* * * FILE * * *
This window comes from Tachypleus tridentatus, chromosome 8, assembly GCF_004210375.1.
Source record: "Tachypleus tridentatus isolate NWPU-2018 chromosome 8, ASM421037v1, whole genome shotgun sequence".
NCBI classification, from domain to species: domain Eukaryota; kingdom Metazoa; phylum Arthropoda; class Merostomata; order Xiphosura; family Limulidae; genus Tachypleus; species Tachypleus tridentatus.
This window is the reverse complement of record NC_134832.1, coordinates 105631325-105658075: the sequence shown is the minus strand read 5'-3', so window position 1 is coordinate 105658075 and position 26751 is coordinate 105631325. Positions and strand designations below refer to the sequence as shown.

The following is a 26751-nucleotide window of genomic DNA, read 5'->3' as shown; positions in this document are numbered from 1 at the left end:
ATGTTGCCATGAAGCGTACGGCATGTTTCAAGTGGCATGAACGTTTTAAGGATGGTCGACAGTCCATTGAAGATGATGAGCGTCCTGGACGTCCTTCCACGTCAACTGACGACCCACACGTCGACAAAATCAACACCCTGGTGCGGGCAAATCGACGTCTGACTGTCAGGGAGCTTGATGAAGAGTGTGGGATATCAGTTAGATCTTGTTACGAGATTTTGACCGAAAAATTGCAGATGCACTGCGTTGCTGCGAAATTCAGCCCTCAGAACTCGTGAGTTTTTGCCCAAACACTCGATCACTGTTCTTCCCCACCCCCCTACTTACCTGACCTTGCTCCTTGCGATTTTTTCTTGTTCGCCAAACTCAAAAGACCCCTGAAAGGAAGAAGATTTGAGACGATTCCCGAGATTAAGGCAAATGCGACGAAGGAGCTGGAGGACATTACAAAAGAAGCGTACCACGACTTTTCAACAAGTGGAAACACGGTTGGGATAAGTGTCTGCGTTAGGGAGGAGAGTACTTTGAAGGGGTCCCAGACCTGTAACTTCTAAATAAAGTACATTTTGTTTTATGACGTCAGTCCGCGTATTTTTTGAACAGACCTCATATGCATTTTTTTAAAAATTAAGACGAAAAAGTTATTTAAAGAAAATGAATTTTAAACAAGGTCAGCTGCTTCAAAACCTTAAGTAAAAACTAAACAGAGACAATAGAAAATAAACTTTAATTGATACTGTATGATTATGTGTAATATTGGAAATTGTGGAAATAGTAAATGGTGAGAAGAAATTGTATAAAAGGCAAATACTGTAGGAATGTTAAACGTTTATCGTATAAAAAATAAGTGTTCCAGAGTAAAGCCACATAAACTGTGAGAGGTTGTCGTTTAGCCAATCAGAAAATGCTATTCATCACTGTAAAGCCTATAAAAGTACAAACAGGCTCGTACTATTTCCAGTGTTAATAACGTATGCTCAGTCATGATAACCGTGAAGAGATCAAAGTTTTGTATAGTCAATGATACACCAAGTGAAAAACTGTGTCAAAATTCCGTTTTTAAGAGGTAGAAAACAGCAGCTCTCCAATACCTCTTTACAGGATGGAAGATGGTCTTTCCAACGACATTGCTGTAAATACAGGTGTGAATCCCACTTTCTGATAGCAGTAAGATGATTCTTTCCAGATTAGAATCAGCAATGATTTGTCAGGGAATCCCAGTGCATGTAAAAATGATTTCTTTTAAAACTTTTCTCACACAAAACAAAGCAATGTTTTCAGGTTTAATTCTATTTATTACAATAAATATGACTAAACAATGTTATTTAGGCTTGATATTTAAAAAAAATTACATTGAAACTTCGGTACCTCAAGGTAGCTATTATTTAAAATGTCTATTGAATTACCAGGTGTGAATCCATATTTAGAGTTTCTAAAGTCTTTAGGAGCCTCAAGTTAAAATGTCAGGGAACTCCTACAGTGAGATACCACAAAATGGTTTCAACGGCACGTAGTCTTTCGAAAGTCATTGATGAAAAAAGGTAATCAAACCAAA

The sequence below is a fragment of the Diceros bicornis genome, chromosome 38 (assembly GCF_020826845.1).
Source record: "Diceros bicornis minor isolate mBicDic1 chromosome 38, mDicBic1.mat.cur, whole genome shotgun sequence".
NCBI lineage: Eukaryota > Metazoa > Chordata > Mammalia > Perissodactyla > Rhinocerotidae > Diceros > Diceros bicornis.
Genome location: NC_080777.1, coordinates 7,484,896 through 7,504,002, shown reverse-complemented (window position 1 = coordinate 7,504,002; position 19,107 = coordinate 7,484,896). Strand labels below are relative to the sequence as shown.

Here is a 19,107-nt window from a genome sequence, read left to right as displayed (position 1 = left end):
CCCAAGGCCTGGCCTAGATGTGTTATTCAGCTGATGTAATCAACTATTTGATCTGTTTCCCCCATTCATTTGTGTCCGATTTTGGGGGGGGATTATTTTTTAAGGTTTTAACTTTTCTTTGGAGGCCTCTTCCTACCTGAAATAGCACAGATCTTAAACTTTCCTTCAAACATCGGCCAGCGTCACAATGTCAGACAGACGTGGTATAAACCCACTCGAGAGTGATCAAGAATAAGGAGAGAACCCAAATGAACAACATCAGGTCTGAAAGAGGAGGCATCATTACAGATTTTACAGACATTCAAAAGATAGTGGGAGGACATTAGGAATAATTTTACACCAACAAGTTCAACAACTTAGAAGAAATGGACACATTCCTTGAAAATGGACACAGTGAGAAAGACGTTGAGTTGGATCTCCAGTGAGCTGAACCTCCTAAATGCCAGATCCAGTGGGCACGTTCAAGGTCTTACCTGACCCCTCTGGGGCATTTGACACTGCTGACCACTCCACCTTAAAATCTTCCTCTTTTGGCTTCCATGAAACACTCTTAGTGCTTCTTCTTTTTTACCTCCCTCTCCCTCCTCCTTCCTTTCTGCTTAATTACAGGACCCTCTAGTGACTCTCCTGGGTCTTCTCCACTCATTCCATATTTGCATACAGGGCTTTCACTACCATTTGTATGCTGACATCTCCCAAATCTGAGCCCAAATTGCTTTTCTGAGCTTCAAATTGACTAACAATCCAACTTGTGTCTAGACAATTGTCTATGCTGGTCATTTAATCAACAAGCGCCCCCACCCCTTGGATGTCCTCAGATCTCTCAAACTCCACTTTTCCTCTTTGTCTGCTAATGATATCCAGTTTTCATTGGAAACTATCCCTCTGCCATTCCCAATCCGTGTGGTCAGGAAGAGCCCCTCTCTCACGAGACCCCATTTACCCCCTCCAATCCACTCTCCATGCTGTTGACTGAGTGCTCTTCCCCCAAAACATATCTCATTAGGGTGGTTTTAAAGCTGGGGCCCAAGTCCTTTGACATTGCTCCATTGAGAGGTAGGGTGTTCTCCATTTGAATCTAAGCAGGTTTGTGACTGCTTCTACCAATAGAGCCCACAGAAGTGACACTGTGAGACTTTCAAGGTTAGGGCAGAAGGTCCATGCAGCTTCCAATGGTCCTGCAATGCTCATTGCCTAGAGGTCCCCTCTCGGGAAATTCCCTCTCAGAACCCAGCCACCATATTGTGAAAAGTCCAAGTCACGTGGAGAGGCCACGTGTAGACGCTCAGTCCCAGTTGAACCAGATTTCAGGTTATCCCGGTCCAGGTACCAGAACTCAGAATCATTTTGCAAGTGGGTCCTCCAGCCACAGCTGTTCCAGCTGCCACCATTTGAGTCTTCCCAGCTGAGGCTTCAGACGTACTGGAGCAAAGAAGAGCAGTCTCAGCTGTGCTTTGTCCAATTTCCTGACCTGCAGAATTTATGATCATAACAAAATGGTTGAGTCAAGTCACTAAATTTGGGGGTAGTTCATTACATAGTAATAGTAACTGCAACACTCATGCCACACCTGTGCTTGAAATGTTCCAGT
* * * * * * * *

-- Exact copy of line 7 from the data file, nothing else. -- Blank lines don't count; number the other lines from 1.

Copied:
The sequence below is a fragment of the Diceros bicornis genome, chromosome 38 (assembly GCF_020826845.1).